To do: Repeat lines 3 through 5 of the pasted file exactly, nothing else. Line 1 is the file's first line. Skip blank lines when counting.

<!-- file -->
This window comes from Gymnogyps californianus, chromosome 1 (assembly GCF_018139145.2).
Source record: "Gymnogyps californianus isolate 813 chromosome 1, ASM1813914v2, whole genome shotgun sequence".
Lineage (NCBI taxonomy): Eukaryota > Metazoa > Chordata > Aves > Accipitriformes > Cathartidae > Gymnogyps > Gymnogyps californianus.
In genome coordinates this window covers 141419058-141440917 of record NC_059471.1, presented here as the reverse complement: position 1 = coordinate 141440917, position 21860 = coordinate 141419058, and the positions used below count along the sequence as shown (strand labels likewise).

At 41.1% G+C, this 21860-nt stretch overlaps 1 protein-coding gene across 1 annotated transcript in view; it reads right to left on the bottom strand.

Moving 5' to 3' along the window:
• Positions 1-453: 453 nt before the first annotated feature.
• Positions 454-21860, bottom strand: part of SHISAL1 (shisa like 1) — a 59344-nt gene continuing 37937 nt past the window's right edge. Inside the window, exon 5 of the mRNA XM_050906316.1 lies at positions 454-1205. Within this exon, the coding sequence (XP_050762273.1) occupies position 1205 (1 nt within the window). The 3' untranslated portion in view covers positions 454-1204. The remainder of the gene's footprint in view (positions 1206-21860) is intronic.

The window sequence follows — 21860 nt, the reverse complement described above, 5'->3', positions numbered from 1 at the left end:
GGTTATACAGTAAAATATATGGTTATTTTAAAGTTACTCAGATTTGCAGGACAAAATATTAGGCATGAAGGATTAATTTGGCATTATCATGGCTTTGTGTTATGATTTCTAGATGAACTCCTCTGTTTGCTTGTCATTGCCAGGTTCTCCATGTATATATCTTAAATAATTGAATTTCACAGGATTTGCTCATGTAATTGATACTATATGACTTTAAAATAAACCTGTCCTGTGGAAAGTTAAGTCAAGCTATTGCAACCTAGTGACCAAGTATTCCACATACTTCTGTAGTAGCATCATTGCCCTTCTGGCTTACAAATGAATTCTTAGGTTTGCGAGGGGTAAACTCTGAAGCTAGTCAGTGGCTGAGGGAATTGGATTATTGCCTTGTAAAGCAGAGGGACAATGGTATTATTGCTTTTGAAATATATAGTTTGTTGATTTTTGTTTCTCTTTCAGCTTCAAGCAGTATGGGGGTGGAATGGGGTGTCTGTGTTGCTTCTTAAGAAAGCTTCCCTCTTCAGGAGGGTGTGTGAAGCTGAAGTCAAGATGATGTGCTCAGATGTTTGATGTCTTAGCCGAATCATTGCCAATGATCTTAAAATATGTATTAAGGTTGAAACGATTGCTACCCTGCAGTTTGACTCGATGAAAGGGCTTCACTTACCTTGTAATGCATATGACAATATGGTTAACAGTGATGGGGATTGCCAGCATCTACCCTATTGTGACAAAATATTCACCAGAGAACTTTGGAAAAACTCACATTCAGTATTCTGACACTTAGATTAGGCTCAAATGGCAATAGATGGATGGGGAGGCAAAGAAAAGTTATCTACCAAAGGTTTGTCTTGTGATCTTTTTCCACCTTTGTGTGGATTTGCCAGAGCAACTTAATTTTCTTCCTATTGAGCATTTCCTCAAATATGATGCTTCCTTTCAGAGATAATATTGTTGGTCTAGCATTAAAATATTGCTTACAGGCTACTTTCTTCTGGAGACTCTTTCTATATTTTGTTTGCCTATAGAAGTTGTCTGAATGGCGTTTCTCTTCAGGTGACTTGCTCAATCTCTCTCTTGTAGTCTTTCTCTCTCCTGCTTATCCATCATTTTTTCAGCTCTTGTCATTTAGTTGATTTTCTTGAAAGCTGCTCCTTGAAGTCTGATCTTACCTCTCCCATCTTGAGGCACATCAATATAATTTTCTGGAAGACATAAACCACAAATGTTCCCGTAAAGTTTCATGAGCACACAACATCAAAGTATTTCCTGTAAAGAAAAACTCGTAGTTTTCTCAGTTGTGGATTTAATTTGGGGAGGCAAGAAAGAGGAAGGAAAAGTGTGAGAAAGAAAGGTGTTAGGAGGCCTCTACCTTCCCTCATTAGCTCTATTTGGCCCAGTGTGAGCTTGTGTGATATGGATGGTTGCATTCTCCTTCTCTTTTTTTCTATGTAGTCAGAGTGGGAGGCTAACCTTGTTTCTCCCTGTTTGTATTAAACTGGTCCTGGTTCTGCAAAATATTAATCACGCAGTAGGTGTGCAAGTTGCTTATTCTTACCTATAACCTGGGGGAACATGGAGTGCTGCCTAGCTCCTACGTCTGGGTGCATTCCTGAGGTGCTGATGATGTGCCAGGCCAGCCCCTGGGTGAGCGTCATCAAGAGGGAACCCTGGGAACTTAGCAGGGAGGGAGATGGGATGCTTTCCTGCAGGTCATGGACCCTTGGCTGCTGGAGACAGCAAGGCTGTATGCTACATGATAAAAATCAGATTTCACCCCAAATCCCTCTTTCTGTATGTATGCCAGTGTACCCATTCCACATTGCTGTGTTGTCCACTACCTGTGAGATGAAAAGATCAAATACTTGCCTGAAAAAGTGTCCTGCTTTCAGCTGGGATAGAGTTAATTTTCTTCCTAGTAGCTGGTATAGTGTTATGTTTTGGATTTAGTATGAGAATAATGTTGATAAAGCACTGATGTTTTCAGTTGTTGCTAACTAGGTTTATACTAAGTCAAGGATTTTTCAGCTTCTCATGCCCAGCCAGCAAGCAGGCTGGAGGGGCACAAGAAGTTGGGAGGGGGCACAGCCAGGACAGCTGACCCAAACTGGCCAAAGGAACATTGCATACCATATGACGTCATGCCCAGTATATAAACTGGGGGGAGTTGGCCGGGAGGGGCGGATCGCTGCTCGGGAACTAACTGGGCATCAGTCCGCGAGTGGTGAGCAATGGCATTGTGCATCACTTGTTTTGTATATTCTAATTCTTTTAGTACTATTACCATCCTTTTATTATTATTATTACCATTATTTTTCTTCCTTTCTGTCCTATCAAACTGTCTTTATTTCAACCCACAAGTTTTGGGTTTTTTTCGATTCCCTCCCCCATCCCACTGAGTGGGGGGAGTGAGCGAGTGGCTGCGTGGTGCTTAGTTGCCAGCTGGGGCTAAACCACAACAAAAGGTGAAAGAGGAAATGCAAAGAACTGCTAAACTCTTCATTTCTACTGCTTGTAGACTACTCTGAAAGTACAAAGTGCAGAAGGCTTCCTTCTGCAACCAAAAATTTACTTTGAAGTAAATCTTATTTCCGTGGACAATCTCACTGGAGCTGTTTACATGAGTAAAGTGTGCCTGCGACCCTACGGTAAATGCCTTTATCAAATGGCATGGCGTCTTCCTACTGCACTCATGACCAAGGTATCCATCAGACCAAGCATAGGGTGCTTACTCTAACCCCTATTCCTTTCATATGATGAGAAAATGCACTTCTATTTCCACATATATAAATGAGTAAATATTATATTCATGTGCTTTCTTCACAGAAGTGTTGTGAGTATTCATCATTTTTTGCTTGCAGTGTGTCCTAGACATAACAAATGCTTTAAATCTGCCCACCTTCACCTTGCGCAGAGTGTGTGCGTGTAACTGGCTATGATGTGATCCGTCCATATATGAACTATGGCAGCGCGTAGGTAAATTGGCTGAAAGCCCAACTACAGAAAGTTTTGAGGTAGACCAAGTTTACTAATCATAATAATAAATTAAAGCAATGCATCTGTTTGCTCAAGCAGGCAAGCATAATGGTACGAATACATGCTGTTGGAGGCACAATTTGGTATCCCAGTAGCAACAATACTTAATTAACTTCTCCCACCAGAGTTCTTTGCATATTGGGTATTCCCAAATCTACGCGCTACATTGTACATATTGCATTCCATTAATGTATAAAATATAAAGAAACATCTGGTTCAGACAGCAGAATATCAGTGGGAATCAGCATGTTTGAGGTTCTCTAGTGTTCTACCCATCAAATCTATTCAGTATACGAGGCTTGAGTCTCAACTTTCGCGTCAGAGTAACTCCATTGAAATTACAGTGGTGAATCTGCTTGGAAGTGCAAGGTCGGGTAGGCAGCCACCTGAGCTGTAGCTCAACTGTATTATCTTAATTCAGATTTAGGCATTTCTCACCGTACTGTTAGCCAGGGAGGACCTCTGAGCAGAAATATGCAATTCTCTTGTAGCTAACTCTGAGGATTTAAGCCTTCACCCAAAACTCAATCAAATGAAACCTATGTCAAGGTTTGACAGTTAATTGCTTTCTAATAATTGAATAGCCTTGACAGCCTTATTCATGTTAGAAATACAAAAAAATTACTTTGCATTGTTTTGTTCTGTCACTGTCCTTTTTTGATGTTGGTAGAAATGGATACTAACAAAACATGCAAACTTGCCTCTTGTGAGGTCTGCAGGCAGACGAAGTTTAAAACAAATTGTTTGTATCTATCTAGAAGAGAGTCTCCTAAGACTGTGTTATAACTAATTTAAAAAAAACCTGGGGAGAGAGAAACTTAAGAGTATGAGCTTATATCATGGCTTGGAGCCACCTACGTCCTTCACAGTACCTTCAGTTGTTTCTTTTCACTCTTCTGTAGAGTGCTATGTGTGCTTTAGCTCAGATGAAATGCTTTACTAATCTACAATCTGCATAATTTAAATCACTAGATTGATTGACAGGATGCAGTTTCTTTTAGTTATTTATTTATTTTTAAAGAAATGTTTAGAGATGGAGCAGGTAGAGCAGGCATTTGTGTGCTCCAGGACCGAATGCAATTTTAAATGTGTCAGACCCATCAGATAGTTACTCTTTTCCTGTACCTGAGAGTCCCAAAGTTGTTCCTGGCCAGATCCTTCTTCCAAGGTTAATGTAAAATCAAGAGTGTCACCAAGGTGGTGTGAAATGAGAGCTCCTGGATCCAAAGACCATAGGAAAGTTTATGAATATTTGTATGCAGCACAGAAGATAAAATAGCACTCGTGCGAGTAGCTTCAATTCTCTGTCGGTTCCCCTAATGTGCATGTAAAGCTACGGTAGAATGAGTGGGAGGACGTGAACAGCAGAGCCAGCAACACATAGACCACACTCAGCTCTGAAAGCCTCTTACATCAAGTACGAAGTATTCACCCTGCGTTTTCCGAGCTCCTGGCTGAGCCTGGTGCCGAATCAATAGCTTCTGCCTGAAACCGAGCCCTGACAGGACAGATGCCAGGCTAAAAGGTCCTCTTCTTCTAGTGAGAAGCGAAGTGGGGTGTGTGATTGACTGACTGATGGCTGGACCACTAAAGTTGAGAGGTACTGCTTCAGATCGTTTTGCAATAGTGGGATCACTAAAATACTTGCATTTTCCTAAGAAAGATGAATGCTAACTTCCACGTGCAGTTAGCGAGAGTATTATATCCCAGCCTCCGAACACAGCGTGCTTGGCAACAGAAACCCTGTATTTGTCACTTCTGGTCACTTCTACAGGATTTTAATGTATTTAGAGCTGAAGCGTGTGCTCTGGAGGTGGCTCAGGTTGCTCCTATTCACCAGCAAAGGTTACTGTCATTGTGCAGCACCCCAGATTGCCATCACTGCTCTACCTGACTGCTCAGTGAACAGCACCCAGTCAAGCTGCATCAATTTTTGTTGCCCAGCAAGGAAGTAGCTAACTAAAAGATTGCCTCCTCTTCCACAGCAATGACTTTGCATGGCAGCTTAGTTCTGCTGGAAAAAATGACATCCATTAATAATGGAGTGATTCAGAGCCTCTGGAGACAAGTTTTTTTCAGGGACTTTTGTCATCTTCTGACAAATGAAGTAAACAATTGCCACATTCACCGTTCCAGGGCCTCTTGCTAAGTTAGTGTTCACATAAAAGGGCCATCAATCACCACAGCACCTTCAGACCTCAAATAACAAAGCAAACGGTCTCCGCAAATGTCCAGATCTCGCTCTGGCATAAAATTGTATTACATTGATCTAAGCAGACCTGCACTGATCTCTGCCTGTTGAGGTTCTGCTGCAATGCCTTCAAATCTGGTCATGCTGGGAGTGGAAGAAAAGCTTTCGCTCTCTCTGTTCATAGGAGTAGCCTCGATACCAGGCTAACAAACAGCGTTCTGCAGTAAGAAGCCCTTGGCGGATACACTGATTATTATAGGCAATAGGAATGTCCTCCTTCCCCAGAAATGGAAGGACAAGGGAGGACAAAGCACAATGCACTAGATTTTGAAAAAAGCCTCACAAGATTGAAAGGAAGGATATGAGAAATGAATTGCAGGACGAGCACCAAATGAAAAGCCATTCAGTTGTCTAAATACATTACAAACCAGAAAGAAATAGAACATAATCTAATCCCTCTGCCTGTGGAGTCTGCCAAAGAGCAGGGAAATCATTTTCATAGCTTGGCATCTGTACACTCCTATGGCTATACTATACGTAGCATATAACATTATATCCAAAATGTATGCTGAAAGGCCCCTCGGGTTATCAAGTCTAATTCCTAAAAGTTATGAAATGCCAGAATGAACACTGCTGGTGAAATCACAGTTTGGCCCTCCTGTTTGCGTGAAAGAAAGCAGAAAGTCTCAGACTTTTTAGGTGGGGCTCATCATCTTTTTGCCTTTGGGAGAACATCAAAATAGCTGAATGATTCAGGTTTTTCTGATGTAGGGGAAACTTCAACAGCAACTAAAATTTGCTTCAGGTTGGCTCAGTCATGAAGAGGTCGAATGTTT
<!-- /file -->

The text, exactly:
Lineage (NCBI taxonomy): Eukaryota > Metazoa > Chordata > Aves > Accipitriformes > Cathartidae > Gymnogyps > Gymnogyps californianus.
In genome coordinates this window covers 141419058-141440917 of record NC_059471.1, presented here as the reverse complement: position 1 = coordinate 141440917, position 21860 = coordinate 141419058, and the positions used below count along the sequence as shown (strand labels likewise).

At 41.1% G+C, this 21860-nt stretch overlaps 1 protein-coding gene across 1 annotated transcript in view; it reads right to left on the bottom strand.